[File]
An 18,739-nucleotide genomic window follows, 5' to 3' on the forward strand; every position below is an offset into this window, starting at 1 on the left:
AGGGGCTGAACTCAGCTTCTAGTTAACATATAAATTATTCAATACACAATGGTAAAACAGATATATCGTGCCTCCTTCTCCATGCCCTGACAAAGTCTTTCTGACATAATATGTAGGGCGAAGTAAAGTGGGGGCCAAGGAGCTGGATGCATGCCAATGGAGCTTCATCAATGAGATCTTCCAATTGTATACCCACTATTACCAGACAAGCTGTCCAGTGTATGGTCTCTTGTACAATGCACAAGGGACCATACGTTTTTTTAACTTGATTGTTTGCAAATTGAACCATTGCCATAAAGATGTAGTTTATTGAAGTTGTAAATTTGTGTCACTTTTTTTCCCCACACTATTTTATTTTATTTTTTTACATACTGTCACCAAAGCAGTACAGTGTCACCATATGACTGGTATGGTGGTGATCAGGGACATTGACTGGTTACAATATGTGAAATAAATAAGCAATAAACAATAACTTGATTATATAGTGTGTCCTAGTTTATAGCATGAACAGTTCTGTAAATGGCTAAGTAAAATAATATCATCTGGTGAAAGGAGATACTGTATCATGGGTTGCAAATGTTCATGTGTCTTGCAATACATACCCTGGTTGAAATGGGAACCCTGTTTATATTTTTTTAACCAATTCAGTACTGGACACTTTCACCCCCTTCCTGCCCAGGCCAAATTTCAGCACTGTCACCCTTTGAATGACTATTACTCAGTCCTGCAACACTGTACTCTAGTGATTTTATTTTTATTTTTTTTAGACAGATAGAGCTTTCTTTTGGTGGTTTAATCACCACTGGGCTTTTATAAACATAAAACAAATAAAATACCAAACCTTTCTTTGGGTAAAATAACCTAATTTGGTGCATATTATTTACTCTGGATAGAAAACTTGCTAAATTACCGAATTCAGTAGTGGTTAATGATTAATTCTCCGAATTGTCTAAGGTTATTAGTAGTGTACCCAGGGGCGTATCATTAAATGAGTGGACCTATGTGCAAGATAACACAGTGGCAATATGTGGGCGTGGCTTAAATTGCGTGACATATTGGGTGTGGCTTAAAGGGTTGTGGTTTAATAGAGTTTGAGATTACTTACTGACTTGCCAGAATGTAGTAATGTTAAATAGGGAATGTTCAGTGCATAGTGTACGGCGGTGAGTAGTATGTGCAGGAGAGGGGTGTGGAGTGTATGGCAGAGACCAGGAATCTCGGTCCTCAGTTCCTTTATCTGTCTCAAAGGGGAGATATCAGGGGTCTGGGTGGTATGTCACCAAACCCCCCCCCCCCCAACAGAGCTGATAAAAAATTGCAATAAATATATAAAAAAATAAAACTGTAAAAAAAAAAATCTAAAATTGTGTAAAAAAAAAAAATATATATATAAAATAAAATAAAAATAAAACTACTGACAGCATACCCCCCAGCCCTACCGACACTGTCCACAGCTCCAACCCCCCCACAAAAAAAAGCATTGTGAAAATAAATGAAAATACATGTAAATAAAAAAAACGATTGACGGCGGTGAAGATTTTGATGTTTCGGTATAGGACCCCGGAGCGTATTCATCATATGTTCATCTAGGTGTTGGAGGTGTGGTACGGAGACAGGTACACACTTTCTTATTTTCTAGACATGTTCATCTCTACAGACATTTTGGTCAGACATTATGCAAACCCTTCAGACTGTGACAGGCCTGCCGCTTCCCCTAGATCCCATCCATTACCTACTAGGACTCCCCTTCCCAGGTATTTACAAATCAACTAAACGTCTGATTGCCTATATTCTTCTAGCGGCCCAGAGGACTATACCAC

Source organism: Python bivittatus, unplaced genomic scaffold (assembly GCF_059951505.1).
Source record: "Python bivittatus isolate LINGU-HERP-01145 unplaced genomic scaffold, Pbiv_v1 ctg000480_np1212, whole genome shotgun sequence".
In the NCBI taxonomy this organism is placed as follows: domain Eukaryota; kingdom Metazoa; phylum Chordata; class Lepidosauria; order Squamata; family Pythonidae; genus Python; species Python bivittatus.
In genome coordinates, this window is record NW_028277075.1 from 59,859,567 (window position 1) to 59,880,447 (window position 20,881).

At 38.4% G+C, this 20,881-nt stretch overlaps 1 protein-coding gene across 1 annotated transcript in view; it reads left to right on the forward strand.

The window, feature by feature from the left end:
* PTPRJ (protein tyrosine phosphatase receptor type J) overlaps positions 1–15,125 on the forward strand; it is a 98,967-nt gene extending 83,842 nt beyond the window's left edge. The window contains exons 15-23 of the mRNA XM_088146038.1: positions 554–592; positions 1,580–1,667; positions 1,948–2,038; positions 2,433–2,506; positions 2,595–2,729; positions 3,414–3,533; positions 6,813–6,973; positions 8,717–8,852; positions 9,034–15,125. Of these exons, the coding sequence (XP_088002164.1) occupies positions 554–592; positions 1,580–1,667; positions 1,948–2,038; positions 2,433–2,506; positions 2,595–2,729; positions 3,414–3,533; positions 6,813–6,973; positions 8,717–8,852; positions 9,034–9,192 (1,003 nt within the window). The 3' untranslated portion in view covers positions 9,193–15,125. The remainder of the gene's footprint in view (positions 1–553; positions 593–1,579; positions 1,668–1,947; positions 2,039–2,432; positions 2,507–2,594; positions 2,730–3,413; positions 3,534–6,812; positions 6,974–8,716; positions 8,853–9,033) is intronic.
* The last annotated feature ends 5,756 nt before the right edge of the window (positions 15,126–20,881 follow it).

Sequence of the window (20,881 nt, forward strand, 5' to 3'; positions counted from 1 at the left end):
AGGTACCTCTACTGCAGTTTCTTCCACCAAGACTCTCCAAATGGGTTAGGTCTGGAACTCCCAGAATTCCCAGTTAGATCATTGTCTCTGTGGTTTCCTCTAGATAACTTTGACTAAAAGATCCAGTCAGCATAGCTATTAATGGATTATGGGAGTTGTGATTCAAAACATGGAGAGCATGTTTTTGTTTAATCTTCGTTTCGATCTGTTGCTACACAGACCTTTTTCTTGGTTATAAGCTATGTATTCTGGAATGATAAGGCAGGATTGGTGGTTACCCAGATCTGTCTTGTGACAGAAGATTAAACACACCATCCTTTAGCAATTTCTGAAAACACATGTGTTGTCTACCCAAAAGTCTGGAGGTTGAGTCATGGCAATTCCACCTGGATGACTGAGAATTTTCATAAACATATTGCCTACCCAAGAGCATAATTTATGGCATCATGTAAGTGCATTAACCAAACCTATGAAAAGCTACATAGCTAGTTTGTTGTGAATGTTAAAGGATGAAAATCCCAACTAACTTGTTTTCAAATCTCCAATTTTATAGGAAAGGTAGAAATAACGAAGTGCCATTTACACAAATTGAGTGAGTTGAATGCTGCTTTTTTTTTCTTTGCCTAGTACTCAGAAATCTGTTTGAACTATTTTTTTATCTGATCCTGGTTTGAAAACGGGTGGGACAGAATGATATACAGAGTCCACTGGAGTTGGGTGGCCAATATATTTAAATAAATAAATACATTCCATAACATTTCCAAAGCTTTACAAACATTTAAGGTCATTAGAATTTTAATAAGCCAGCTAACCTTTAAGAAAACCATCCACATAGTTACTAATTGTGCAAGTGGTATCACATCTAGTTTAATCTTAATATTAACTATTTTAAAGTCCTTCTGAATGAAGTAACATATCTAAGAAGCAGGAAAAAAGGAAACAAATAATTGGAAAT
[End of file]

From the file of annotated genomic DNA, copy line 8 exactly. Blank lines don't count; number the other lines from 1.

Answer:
The window, feature by feature from the left end: